Local

November 16, 2012

‘The Rock,’ deployment corner stone

The 56th Logistics Readiness Squadron deployed the Rock Nov. 2 from Luke Air Force Base to an undisclosed location.

When a short-fall tasking came knocking on the door at Luke Air Force Base, there was a spot on a deployment that only one Airman could fill.

The 56th Fighter Wing headquarters’ Rock put its boots on the ground Nov. 2 with its fellow 56th Logistic Readiness Squadron teammates for a 72-hour deployment to a classified location somewhere in the Southwestern United States.

“We looked at the availability of the tasking and found that the Rock met the requirements to be a cornerstone for the forces,” said 2nd Lt. Jason Thomas, 56th LRS deployment distribution flight officer-in-charge.

Prior to setting out, the Rock had to out-process like any other mission-ready Airman deploying from Luke.

The Rock was fitted for a gas mask, received dog tags and took annual refresher courses. Because of the short deployment, there was no need for Combat Airman Skills Training. The Rock completed online training in the evening after fulfilling his responsibilities during the duty day.

Considering the weightiness of the decision to deploy the Rock, it was no easy task getting it to the forward operating base.

Highly skilled combat truckers from the 56th LRS transportation unit worked tirelessly to move the Rock.

During its tour in the undisclosed location, the Rock was the keystone for operations at its FOB.

“It not only provided unyielding ground to stand on, it was a solid morale booster,” said Lt. Michael Harrison, 56th LRS assistant installation deployment officer.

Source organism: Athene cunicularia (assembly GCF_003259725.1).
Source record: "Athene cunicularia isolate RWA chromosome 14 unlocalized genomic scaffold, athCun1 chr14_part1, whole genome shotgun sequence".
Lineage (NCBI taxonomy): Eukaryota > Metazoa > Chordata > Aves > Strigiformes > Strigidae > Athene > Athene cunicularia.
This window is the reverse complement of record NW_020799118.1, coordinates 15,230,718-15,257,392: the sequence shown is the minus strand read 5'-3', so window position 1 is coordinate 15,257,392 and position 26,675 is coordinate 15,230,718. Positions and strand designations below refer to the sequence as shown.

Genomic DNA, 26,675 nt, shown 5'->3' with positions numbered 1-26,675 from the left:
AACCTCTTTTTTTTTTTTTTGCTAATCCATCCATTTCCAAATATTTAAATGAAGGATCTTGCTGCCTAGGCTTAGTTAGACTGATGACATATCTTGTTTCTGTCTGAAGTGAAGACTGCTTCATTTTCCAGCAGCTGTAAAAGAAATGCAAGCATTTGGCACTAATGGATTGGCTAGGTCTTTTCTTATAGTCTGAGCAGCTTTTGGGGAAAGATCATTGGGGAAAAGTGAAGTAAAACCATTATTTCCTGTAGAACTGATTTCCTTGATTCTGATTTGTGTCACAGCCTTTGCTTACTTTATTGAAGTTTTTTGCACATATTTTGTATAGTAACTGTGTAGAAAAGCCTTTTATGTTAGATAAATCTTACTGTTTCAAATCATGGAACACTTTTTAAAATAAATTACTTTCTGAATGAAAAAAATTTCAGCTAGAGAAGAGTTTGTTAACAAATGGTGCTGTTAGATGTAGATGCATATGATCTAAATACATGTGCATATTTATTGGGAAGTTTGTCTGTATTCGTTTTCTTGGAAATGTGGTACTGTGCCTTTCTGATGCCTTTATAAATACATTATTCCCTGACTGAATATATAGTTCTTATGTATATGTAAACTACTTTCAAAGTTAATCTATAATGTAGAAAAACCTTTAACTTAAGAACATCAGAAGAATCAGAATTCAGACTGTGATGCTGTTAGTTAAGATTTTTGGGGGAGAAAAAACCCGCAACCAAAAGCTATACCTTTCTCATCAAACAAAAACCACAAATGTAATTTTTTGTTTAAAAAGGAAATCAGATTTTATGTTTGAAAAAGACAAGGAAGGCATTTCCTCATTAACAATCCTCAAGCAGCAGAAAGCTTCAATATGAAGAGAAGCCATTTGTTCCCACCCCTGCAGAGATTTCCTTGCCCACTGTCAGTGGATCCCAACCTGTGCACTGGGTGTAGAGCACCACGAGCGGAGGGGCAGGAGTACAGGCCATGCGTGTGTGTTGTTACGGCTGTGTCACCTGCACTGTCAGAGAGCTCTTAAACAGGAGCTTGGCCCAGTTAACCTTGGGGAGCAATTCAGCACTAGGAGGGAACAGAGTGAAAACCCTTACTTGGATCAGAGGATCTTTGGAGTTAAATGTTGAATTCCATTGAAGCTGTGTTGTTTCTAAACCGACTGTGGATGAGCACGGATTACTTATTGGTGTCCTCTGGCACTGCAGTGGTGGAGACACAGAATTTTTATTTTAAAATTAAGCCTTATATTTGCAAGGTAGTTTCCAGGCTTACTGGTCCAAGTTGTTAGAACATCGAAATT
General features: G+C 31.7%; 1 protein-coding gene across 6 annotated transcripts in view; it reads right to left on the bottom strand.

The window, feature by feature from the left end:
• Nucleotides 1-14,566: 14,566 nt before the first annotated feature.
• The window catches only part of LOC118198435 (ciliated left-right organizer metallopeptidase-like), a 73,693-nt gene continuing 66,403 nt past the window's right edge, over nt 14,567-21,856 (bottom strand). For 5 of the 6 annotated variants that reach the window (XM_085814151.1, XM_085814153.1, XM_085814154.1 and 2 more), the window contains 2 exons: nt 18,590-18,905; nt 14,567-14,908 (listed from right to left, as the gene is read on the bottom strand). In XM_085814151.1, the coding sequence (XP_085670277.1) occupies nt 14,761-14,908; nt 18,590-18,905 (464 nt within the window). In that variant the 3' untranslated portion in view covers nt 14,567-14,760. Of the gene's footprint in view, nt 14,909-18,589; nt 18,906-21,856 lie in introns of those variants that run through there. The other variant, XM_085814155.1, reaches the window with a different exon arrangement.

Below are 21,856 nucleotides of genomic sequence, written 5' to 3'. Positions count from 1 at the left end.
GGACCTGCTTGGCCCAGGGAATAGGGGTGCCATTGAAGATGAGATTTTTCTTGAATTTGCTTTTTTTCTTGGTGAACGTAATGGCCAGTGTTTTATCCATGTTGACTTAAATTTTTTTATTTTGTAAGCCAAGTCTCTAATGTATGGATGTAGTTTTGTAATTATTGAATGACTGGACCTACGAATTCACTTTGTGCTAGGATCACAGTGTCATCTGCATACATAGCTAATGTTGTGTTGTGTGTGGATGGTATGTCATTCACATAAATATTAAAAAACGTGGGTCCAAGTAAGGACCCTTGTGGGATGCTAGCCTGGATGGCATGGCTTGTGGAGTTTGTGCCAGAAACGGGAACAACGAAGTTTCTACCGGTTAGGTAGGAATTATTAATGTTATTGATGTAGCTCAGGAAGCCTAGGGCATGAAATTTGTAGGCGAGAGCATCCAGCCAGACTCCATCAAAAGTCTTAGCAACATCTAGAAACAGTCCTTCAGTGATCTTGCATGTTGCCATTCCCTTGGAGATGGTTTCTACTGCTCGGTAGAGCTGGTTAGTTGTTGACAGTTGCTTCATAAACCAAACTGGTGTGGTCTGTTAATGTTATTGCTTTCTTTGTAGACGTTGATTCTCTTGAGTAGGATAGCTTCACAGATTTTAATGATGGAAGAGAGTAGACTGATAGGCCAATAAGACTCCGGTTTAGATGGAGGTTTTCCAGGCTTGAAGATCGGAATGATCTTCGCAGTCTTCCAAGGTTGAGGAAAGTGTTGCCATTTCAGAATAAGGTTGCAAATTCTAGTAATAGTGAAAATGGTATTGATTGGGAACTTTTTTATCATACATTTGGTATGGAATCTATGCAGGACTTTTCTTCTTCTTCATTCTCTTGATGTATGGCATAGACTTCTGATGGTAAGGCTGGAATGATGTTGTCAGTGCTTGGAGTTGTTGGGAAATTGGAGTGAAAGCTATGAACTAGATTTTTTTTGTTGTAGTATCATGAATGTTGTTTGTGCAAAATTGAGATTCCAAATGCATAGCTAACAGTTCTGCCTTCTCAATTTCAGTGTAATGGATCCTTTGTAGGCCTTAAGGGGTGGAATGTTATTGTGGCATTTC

After the Rock returned to Luke, it once again took up its three-fold mission of providing security for the 56th FW commander, standing watch over the wing headquarters building 24/7 and being an impressive landscape element.

“We feel lucky to have such a vigilant security guard keeping a close eye on our wing commander,” Thomas said.

Looking back on the deployment, the Rock wasn’t the only one who gained a sense of pride from its mission.

“It gave me a better understanding of the diverse and rock-solid ways the 56th FW supports the deployed environment,” Harrison said. “It was an authentic, concrete experience.

 

Rock challenges all comers

The Rock rests quietly on the north side of the 56th Fighter Wing headquarters, Bldg. 452. The challenge is to paint the rock, but there are rules that must be followed.

Rock rules:

The 56th Fighter Wing commander, Luke 1, is the owner of the Rock.

Luke 1 delegates care and painting of the Rock to any unit (group, squadron, flight, section, unit, training class) with the following stipulations:

When the Rock is freshly cared for (recently painted), it must have a minimum cure time of two weeks if the current design is appropriate in nature (See below).

Basic course classes are not permitted to paint the Rock until each member of the class has soloed. Because of this restriction, when the Rock has been painted by a B-course class, the Rock will have a minimum of four weeks to cure.

Appropriately painted requirements:

The Rock is to be painted in such a way as to represent the group, squadron, flight, section, unit or training class.

It must present a professional persona – Luke 1’s Rock has a proud heritage and a legacy of remaining stone-faced – do not embarrass the Rock.

Colors that stand out are highly encouraged, but camouflage painting is also acceptable.

Delegations that paint the Rock are not to be caught by the 56th Security Forces Squadron patrols (SFS patrol sees group painting the Rock).

If caught, the SFS patrol will notify the 56th SFS commander or DO and then resume duties; the only question asked by the patrol will be what unit the delegation is representing.

That unit commander will then award the SFS commander $10 for the SFS morale and welfare fund during the next Tuesday staff meeting.

Rock on!




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